ACE Seminar: Triple Handshake: Can cryptography, formal methods, and applied security be friends?

Speaker: Dr Markulf Kohlweiss

Date/Time: 12-Mar-2015, 16:00 UTC

Venue: MPEB 1.03



TLS was designed as a transparent channel abstraction to allow developers with no cryptographic expertise to protect their application against attackers that may control some clients, some servers, and may have the capability to tamper with network connections. However, the security guarantees of TLS fall short of those of a secure channel, leading to a variety of attacks. The Triple Handshake attack exploits combinations of RSA and Diffie-Hellman key exchange, session resumption, and renegotiation to bypass many recent countermeasures.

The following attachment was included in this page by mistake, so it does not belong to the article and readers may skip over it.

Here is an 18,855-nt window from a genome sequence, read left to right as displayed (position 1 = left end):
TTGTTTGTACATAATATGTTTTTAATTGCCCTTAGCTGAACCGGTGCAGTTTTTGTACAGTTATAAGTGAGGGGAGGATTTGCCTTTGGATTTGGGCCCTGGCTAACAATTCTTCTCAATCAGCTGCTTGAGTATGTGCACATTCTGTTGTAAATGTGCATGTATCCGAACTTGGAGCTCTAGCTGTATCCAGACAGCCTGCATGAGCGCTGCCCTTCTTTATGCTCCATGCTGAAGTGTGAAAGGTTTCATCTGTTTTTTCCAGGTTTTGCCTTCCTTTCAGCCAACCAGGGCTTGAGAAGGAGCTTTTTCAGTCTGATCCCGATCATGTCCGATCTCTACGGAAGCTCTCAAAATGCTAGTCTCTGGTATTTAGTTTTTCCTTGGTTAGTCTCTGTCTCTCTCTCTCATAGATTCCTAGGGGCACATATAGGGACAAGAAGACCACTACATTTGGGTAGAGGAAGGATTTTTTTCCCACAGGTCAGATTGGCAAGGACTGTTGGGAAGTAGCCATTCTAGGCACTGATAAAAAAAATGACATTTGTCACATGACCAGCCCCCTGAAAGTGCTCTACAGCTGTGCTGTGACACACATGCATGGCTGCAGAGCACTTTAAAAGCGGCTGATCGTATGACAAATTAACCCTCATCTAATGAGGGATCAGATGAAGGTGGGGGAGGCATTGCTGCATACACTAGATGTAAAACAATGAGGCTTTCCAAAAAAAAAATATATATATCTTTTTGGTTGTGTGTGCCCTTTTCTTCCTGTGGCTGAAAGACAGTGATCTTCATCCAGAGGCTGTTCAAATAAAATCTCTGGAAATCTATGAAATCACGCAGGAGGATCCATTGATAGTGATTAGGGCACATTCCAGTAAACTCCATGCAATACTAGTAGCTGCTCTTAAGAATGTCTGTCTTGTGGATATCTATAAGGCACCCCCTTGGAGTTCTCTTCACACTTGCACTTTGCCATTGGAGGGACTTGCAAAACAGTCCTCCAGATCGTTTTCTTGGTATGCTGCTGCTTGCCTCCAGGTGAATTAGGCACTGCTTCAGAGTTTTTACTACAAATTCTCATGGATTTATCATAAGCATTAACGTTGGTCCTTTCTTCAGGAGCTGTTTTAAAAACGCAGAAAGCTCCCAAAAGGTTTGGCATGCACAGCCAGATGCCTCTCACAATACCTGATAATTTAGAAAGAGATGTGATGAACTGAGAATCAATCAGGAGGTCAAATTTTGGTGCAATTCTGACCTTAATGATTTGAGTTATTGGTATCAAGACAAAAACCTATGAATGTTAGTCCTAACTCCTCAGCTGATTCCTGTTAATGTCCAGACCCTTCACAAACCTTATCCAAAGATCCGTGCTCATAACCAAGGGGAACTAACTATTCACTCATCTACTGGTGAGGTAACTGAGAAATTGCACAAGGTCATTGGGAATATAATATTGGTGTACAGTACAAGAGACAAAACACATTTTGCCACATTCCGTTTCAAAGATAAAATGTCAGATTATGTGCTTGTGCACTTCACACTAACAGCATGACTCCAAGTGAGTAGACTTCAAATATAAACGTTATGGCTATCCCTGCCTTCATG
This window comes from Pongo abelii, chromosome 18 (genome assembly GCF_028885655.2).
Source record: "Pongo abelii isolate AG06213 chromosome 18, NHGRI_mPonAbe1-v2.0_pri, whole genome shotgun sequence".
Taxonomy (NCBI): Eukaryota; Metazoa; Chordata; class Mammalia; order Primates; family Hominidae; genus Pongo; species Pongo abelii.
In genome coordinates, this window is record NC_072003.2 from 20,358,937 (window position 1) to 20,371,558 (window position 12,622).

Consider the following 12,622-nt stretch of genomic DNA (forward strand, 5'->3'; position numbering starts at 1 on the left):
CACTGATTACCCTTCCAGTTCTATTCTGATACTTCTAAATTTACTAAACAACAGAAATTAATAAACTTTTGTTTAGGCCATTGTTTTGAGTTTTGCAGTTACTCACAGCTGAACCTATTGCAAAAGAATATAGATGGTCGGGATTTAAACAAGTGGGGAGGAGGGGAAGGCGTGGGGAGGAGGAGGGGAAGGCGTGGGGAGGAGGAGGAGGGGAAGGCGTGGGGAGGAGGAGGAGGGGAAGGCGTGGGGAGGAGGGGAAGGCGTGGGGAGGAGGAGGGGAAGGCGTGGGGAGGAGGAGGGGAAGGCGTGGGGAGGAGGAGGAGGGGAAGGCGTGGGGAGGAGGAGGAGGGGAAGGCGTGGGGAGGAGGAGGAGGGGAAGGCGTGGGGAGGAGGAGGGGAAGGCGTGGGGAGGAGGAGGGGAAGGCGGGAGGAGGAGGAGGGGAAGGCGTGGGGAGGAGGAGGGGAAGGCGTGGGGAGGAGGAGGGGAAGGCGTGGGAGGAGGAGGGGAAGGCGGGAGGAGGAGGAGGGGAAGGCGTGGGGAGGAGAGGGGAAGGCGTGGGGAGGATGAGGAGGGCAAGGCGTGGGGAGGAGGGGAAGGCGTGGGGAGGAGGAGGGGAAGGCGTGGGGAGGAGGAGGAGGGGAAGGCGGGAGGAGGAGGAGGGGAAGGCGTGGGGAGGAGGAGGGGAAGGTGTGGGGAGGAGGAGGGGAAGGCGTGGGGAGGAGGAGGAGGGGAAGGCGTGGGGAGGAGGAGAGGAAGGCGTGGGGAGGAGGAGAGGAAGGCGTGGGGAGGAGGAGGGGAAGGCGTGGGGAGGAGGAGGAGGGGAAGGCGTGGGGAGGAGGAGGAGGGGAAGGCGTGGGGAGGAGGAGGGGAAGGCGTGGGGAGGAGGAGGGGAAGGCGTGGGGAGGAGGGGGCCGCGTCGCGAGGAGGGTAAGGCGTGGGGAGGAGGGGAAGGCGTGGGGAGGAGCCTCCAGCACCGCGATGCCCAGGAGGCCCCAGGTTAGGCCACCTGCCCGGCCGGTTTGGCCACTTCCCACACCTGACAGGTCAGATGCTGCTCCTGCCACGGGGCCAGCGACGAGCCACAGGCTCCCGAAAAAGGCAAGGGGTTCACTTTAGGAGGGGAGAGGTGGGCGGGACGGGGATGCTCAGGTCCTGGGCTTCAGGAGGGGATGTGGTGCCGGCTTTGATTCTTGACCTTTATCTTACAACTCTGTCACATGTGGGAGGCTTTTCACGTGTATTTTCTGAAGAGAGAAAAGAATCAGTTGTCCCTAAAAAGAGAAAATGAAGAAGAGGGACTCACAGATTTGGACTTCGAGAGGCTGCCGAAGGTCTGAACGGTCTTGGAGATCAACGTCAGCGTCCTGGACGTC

At the same time we study the provable security of TLS, as it is implemented and deployed. To capture the details of the standard and its main extensions, we rely on miTLS, a verified reference implementation of the protocol. miTLS inter-operates with mainstream browsers and servers for many protocol versions, configurations, and ciphersuites; and it provides application-level, provable security for some.

This leads to the strange case of how something provable secure can be insecure. In this talk I will play Dr Jekyll and Mr Hyde by playing off our CRYPTO proof and our S&P attack against each other.


I am a researcher at Microsoft Research, Cambridge, in the Programming Principles and Tools group and a member of the Constructive Security subgroup. I did my PhD at COSIC (Computer Security and Industrial Cryptography) group at the Department of Electrical Engineering ESAT of the K.U.Leuven on Privacy Enhancing Cryptography. I am currently working on verifiable computation, zero-knowledge proofs and malleability, and formal verification of cryptographic protocols.

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